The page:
update_3 | body sound

Collection New Media Centre Pompidou 17th of April | 20th of June 2010

The exhibition, design and collection by Centre Pompidou Service New 
Media, Scenography by Bureau des Mésarchitectures is produced by 
Zebrastraat on the Initiative of the Liedts-Meesen Foundation.

The Liedts-Meesen Foundation is organising its biggest biennial, update, 
for the third time at the Zebrastraat. This third edition promises to be 
an intriguing cross-section of the most impressive works from Centre 
Pompidou’s Collection of New Media. Once again we are cooperating with 
an internationally renowned curator, giving New Media an exciting and 
contemporary edge. Following in the footsteps of illustrious 
artist-curators such as Jean-Marie Dallet (Fr) and Peter Weibel (Ger), 
curator Christine Van Assche endeavours to present a history of sound in 
the arts with ‘body sound’. Celebrated contemporary artists such as 
Bruce Nauman, Vito Acconci, Manon De Boer, Céleste Boursier-Mougenot, 
Casten Nicolai-Alva Noto, Anouk De Clercq, Didier Faustino, Mike 
Kelly/Scanner, Martin Creed, Adam Mc. Ewen, Keiko Owada, Mika Vaino, 
Chris Marker, Ugo Rondinone, Emmanuel Lagarrigue and Sémiconductor will 
be presented, both individually as well as in interaction with each 
other, on a course of shape and sound. This is realized by a specially 
designed lay-out of the exhibition, provided by the architects of 
Mésarchitecture (Paris).

The exhibition is given even more “body” through an additional 
exposition of the nominees for the Technological Art Award presented by 
the Liedts-Meesen Foundation. The jury selected these ten works from 
over 270 candidates: Perry Bard, USA, Man With A Movie Camera: The 
Global Remake, Félix Luque Sánchez, Spain , Chapter I : The Discovery 
Installation, Boris Debackere, Belgium, Probe, Peter Alwast, Australia, 
Everything, Peter Beyls, Belgium, Petri, Dominika Sobolewska, Poland, 
RGB 5red­Green-Blue, Im Go Eun, South-Korea, SEE(N), Christoph De Boeck, 
Belgium, Staalhemel, Arthur Elsenaar, The Netherlands, Face Shift, 
Julien Gachadoat, France, Gravity. The artist will be juged by an 
international jury: Peter Weibel (Director of ZKM Karlsruhe), Jean-Marie 
Dallet (Professor and Commissioner of Update I), Philippe Van Cauteren 
(Director of SMAK Gent), Françoise Meesen (Fondation Liedts-Meesen), 
Dirk De Wit (Director of BAM, Flemish Institute for visual, audiovisual 
and media art), Stef Van Bellingen (Consultant for Zebrastraat-artistic 
leader VZW Warp), Christine Van Assche (Curator New Media Centre 
Pompidou-Paris), Art Yan (Organiser of the exhibition E-Arts Festival, 
Shangai), Nick Ervinck (artist), winner of the Update II public award),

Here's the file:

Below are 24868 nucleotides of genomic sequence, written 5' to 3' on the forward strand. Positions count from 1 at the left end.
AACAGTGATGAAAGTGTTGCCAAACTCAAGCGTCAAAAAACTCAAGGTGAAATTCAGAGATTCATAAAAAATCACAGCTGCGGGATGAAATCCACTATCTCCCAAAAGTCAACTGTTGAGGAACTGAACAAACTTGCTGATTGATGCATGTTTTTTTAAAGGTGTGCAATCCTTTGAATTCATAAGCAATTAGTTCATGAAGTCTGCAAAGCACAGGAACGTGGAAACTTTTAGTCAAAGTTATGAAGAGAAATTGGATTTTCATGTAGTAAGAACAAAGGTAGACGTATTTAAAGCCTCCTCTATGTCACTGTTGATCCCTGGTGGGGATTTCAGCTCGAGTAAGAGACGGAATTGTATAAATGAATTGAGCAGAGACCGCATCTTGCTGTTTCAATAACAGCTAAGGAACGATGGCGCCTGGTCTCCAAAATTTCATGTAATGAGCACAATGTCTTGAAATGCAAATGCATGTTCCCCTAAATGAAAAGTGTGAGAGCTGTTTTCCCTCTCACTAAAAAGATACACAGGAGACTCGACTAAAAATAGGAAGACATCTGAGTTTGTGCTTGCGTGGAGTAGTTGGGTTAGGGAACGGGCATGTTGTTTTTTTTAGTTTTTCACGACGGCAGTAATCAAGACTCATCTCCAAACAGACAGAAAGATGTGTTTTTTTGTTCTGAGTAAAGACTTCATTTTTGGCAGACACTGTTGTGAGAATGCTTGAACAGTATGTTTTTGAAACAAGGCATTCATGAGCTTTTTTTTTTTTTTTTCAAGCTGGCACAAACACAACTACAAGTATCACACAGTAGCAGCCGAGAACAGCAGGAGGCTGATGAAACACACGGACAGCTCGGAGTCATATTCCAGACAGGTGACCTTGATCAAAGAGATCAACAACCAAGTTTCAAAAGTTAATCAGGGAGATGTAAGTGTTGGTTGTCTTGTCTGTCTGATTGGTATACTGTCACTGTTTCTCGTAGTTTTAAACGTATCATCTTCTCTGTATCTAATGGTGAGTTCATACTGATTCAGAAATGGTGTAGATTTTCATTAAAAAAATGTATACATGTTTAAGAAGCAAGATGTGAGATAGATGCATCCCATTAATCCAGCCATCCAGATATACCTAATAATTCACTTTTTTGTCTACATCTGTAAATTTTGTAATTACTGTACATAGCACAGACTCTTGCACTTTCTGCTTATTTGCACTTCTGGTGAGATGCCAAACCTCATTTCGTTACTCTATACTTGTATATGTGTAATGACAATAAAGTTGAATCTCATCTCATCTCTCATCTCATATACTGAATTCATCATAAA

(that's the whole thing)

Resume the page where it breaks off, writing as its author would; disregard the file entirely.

Julien Maire (artist), winner of the Update II jury’s award).
The artist that manages to win the jury over will be awarded with 5000 
euro. The winner of the Audience Award will secure a presentation in a 
European Museum. Anyone with a curious disposition, wondering how sound 
can be visualised, is in for a treat at the Zebrastraat, from the 17th 
of April until the 20th of June.
 

History of Update

The exhibition “Update I” (Interactive Digital Media Art) was first held 
in 2006, supervised by Curator Jean-Marie Dallet. The 2008 exhibition, 
“Update II”, was a cooperation with ZKM, Karlsruhe and curator Peter 
Weibel. It exhibited several works of ZKM’s (Zentrum für Kunst un 
Medientechnologie Karlsruhe) permanent collection. Update_3 sprang forth 
from a cooperation with Centre Pompidou, under the artistic guidance of 
exhibition commissioner Christine Van Assche.  ‘update’ strives to 
broaden the context of contemporary art practice and classical media 
with works that are creative and meaningful in their use of modern and 
new technologies. This entails incorporating sound and image, using new 
materials and new evolutions in communication, telecommunication and 
broadcasting. Information, communication and computer science, as well 
as interactivity are the main focuses.

17th of April- 20th of June 2010 Open Wednesday through Sunday from 14 
to 18hrs. Admissions: 2,50 € Catalogue: 25 € Zebrastraat 32/001 9000 Ghent
Fringe activities and info at www.zebrastraat.be


http://www.perrybard.net

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[NetBehaviour] Fwd: [CAS] 43 Dodgy Statements on Computer Art – Brian Reffin Smith

2010-04-15 Thread Rob Myers
 Original Message 
Subject: [CAS] 43 Dodgy Statements on Computer Art – Brian Reffin Smith
Date: Thu, 15 Apr 2010 08:20:40 +1000
From: Paul Brown p...@paul-brown.com
To: c...@jiscmail.ac.uk
Reply-To: Computer Arts Society c...@jiscmail.ac.uk, Paul Brown
p...@paul-brown.com

43 Dodgy Statements on Computer Art – Brian Reffin Smith

1. The sadness of most art is that it does not know its future. The
sadness of computer art is that it does not know its past.

2. Constraint is liberty; reduce to the maximum.

3. If it looks just like, you know, ‘art’…it probably isn't.

4. Using state-of-the-art technology merely produces
state-of-the-technology art.